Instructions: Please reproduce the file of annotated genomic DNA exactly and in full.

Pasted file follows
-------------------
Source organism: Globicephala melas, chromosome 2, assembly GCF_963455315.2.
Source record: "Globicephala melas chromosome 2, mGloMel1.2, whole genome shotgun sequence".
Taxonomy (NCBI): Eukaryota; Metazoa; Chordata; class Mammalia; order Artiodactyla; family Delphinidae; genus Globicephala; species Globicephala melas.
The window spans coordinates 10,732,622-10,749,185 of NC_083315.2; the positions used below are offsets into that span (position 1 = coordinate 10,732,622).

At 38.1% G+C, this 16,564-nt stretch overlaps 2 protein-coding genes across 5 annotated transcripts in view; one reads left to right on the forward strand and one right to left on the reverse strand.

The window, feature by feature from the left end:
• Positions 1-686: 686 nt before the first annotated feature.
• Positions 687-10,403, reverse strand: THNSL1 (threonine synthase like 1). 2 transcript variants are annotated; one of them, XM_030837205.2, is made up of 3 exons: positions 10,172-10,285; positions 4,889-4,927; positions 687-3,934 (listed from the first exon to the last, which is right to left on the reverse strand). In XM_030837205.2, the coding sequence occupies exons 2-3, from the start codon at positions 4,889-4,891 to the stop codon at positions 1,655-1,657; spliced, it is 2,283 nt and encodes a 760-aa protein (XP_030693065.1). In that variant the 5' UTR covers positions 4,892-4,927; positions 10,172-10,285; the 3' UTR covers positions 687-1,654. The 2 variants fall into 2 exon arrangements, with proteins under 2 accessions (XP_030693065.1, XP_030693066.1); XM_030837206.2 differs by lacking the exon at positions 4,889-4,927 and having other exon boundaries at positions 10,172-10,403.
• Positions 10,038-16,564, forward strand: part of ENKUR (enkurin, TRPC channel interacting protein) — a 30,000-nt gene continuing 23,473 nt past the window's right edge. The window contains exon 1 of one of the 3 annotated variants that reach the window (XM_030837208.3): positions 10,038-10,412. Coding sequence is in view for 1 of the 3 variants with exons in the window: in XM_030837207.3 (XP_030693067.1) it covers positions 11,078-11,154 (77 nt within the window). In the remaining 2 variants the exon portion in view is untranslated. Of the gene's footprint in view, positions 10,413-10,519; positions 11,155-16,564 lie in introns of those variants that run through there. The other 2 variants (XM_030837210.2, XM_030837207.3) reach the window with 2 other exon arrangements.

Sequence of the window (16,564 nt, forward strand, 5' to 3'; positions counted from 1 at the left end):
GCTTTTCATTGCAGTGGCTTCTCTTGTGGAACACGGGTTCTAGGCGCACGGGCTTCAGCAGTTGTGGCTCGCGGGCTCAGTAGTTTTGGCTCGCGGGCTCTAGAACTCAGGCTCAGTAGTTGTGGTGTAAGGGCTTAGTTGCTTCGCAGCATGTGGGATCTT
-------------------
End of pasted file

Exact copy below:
Source organism: Globicephala melas, chromosome 2, assembly GCF_963455315.2.
Source record: "Globicephala melas chromosome 2, mGloMel1.2, whole genome shotgun sequence".
Taxonomy (NCBI): Eukaryota; Metazoa; Chordata; class Mammalia; order Artiodactyla; family Delphinidae; genus Globicephala; species Globicephala melas.
The window spans coordinates 10,732,622-10,749,185 of NC_083315.2; the positions used below are offsets into that span (position 1 = coordinate 10,732,622).

At 38.1% G+C, this 16,564-nt stretch overlaps 2 protein-coding genes across 5 annotated transcripts in view; one reads left to right on the forward strand and one right to left on the reverse strand.

The window, feature by feature from the left end:
• Positions 1-686: 686 nt before the first annotated feature.
• Positions 687-10,403, reverse strand: THNSL1 (threonine synthase like 1). 2 transcript variants are annotated; one of them, XM_030837205.2, is made up of 3 exons: positions 10,172-10,285; positions 4,889-4,927; positions 687-3,934 (listed from the first exon to the last, which is right to left on the reverse strand). In XM_030837205.2, the coding sequence occupies exons 2-3, from the start codon at positions 4,889-4,891 to the stop codon at positions 1,655-1,657; spliced, it is 2,283 nt and encodes a 760-aa protein (XP_030693065.1). In that variant the 5' UTR covers positions 4,892-4,927; positions 10,172-10,285; the 3' UTR covers positions 687-1,654. The 2 variants fall into 2 exon arrangements, with proteins under 2 accessions (XP_030693065.1, XP_030693066.1); XM_030837206.2 differs by lacking the exon at positions 4,889-4,927 and having other exon boundaries at positions 10,172-10,403.
• Positions 10,038-16,564, forward strand: part of ENKUR (enkurin, TRPC channel interacting protein) — a 30,000-nt gene continuing 23,473 nt past the window's right edge. The window contains exon 1 of one of the 3 annotated variants that reach the window (XM_030837208.3): positions 10,038-10,412. Coding sequence is in view for 1 of the 3 variants with exons in the window: in XM_030837207.3 (XP_030693067.1) it covers positions 11,078-11,154 (77 nt within the window). In the remaining 2 variants the exon portion in view is untranslated. Of the gene's footprint in view, positions 10,413-10,519; positions 11,155-16,564 lie in introns of those variants that run through there. The other 2 variants (XM_030837210.2, XM_030837207.3) reach the window with 2 other exon arrangements.

Sequence of the window (16,564 nt, forward strand, 5' to 3'; positions counted from 1 at the left end):
GCTTTTCATTGCAGTGGCTTCTCTTGTGGAACACGGGTTCTAGGCGCACGGGCTTCAGCAGTTGTGGCTCGCGGGCTCAGTAGTTTTGGCTCGCGGGCTCTAGAACTCAGGCTCAGTAGTTGTGGTGTAAGGGCTTAGTTGCTTCGCAGCATGTGGGATCTT